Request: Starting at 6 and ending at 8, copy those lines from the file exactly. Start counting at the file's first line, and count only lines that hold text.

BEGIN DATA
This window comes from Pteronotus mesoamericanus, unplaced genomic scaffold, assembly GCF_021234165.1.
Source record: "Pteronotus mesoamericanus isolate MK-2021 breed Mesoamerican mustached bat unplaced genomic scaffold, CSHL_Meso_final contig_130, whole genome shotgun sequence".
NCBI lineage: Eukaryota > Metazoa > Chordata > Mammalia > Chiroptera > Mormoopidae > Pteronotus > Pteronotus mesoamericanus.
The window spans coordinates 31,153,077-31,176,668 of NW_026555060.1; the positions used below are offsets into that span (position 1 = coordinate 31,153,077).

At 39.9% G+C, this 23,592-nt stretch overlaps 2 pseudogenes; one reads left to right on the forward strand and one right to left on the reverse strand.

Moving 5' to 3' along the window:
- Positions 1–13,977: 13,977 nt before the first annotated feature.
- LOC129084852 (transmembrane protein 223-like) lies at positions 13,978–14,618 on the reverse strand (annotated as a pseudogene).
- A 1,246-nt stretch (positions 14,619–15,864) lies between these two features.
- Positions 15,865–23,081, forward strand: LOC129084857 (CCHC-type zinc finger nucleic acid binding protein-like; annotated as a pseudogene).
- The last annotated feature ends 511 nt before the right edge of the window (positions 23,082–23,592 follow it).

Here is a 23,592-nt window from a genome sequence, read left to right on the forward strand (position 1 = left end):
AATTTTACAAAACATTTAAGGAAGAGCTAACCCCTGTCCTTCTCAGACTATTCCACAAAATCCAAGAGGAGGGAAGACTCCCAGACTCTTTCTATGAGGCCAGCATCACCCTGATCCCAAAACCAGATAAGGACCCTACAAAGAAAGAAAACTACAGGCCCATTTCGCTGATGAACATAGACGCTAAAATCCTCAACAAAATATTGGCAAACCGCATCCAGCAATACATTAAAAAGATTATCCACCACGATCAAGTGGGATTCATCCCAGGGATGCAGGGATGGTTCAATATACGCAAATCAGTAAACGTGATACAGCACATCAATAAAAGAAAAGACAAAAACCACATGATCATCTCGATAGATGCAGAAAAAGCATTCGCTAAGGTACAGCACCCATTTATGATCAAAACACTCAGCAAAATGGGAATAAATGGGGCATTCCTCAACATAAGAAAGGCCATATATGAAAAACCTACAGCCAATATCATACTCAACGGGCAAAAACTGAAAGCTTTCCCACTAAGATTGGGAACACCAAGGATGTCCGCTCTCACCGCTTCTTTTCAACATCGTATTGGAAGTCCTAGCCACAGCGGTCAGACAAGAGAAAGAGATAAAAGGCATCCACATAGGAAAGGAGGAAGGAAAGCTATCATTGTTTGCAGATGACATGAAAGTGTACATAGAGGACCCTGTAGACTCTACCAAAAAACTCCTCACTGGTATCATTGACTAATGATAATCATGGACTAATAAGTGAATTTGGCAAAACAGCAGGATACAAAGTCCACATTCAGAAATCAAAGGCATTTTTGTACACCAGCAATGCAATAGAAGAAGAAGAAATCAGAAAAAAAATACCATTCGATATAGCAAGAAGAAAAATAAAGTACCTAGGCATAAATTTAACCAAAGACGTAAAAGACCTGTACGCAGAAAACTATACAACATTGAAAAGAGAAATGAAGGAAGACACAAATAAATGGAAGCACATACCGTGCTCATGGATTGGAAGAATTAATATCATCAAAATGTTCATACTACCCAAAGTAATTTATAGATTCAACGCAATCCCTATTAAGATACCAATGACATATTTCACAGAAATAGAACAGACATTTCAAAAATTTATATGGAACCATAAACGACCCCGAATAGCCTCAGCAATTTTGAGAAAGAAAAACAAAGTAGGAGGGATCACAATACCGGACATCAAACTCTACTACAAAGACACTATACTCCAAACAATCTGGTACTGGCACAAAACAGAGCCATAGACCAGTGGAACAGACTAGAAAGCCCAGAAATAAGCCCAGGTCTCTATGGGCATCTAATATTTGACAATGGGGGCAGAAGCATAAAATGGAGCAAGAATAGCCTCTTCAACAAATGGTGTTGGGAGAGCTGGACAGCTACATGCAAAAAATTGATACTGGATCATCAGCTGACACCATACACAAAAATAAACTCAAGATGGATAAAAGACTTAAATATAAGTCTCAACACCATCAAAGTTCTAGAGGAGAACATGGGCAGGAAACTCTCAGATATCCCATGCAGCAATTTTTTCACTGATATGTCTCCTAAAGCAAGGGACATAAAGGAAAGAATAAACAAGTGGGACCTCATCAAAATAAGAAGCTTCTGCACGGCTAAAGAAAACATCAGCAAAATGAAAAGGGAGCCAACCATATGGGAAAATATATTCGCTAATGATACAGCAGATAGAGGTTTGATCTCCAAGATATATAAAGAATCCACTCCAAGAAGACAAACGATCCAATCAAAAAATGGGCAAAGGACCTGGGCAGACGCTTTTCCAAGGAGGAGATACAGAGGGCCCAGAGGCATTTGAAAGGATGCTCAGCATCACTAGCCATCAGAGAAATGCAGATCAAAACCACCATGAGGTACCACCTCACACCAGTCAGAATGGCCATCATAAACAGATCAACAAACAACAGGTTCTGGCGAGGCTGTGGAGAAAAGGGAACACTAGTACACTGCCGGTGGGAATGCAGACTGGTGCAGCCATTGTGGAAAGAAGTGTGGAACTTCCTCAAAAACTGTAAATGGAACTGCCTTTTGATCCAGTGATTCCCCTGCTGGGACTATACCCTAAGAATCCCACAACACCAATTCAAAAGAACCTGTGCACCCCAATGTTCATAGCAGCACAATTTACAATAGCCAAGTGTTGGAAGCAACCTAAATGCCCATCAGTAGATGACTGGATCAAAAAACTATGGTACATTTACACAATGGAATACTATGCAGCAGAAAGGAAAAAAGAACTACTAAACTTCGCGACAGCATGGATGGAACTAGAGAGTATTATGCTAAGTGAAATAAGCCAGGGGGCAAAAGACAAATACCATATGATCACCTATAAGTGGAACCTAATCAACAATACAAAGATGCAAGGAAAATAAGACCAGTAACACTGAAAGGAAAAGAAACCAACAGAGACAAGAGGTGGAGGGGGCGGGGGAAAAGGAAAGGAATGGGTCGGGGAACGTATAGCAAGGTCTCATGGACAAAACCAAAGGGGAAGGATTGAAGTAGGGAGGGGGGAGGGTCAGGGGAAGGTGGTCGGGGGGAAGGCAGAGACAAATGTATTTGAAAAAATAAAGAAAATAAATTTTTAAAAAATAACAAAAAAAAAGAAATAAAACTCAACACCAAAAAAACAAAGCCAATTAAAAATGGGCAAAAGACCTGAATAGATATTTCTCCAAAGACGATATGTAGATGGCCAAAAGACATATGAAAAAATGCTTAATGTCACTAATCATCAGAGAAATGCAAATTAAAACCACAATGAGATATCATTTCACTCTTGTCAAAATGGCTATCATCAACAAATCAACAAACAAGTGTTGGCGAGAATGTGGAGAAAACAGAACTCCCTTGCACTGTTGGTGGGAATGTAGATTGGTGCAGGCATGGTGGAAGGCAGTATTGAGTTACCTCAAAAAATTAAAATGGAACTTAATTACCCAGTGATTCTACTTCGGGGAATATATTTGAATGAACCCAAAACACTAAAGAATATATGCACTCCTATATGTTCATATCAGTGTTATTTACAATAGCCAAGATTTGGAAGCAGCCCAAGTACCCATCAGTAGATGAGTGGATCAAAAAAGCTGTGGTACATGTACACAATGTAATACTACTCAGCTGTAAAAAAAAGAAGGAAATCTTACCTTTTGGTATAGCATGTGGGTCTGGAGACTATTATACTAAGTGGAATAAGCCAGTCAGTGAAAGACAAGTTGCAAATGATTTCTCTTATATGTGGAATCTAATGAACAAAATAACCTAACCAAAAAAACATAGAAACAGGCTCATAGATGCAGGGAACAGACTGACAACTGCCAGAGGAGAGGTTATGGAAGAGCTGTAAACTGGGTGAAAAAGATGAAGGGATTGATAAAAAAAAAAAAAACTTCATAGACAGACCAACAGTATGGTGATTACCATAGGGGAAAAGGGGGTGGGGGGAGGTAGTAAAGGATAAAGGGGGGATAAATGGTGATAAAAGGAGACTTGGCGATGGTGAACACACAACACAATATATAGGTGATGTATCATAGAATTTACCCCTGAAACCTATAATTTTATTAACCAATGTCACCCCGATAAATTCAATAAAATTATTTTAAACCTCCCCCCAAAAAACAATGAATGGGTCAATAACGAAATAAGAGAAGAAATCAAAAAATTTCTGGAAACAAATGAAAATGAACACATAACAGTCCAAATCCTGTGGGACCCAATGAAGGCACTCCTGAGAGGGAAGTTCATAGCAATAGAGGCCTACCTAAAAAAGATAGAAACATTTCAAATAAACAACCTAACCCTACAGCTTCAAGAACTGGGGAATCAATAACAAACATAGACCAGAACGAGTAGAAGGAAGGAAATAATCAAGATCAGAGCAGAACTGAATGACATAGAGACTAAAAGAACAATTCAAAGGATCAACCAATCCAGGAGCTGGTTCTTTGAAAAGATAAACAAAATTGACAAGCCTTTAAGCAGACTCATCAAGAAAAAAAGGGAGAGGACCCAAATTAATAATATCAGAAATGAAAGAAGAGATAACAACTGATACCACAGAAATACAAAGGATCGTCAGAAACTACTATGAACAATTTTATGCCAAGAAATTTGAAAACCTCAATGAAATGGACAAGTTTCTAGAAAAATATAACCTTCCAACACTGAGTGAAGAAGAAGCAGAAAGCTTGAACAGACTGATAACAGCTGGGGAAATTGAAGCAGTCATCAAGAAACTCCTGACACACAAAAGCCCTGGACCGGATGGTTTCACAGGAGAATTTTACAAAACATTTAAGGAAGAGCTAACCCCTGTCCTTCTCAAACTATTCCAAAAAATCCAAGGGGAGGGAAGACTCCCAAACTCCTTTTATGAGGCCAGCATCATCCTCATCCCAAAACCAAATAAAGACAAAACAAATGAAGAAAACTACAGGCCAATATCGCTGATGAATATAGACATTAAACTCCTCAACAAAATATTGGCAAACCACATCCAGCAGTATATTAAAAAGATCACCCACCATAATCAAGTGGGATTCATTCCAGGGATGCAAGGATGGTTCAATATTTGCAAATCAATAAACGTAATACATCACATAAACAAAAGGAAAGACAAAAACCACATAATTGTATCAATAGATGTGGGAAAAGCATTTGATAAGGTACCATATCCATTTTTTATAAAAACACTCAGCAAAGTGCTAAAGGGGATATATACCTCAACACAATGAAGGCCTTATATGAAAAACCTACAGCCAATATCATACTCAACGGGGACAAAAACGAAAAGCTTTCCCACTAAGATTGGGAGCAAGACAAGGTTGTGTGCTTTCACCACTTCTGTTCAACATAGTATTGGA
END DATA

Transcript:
Moving 5' to 3' along the window:
- Positions 1–13,977: 13,977 nt before the first annotated feature.
- LOC129084852 (transmembrane protein 223-like) lies at positions 13,978–14,618 on the reverse strand (annotated as a pseudogene).